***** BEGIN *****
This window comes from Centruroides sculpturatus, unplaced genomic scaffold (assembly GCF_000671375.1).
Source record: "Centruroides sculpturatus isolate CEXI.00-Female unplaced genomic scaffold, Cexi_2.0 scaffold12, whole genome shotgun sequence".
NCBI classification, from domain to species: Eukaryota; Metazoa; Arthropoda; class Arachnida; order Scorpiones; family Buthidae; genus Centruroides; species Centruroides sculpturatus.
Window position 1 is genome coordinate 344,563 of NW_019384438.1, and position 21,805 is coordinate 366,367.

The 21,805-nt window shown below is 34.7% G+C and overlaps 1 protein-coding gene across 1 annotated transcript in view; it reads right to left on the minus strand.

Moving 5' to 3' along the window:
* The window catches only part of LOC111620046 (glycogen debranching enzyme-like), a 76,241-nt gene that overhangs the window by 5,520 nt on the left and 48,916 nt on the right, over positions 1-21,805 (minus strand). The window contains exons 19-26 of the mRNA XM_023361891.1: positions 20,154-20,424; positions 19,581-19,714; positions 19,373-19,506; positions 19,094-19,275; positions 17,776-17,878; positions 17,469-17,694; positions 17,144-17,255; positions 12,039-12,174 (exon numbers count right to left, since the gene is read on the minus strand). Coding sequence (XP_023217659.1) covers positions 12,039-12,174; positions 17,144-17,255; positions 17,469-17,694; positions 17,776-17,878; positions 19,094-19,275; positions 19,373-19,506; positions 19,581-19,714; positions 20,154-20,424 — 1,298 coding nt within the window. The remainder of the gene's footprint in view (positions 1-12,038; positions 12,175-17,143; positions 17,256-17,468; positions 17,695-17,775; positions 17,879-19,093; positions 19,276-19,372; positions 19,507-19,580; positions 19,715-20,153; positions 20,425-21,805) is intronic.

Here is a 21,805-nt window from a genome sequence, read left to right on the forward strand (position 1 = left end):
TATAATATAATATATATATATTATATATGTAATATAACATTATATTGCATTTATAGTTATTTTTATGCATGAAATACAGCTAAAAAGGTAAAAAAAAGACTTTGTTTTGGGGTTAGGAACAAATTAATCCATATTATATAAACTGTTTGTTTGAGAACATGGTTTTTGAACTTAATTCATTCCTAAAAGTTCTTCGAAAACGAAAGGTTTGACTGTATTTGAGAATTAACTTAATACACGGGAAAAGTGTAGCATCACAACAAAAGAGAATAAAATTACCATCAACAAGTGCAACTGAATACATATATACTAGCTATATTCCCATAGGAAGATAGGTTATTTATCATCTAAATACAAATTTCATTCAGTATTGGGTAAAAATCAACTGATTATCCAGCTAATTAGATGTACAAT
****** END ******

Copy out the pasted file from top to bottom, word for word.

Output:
This window comes from Centruroides sculpturatus, unplaced genomic scaffold (assembly GCF_000671375.1).
Source record: "Centruroides sculpturatus isolate CEXI.00-Female unplaced genomic scaffold, Cexi_2.0 scaffold12, whole genome shotgun sequence".
NCBI classification, from domain to species: Eukaryota; Metazoa; Arthropoda; class Arachnida; order Scorpiones; family Buthidae; genus Centruroides; species Centruroides sculpturatus.
Window position 1 is genome coordinate 344,563 of NW_019384438.1, and position 21,805 is coordinate 366,367.

The 21,805-nt window shown below is 34.7% G+C and overlaps 1 protein-coding gene across 1 annotated transcript in view; it reads right to left on the minus strand.

Moving 5' to 3' along the window:
* The window catches only part of LOC111620046 (glycogen debranching enzyme-like), a 76,241-nt gene that overhangs the window by 5,520 nt on the left and 48,916 nt on the right, over positions 1-21,805 (minus strand). The window contains exons 19-26 of the mRNA XM_023361891.1: positions 20,154-20,424; positions 19,581-19,714; positions 19,373-19,506; positions 19,094-19,275; positions 17,776-17,878; positions 17,469-17,694; positions 17,144-17,255; positions 12,039-12,174 (exon numbers count right to left, since the gene is read on the minus strand). Coding sequence (XP_023217659.1) covers positions 12,039-12,174; positions 17,144-17,255; positions 17,469-17,694; positions 17,776-17,878; positions 19,094-19,275; positions 19,373-19,506; positions 19,581-19,714; positions 20,154-20,424 — 1,298 coding nt within the window. The remainder of the gene's footprint in view (positions 1-12,038; positions 12,175-17,143; positions 17,256-17,468; positions 17,695-17,775; positions 17,879-19,093; positions 19,276-19,372; positions 19,507-19,580; positions 19,715-20,153; positions 20,425-21,805) is intronic.

Here is a 21,805-nt window from a genome sequence, read left to right on the forward strand (position 1 = left end):
TATAATATAATATATATATATTATATATGTAATATAACATTATATTGCATTTATAGTTATTTTTATGCATGAAATACAGCTAAAAAGGTAAAAAAAAGACTTTGTTTTGGGGTTAGGAACAAATTAATCCATATTATATAAACTGTTTGTTTGAGAACATGGTTTTTGAACTTAATTCATTCCTAAAAGTTCTTCGAAAACGAAAGGTTTGACTGTATTTGAGAATTAACTTAATACACGGGAAAAGTGTAGCATCACAACAAAAGAGAATAAAATTACCATCAACAAGTGCAACTGAATACATATATACTAGCTATATTCCCATAGGAAGATAGGTTATTTATCATCTAAATACAAATTTCATTCAGTATTGGGTAAAAATCAACTGATTATCCAGCTAATTAGATGTACAAT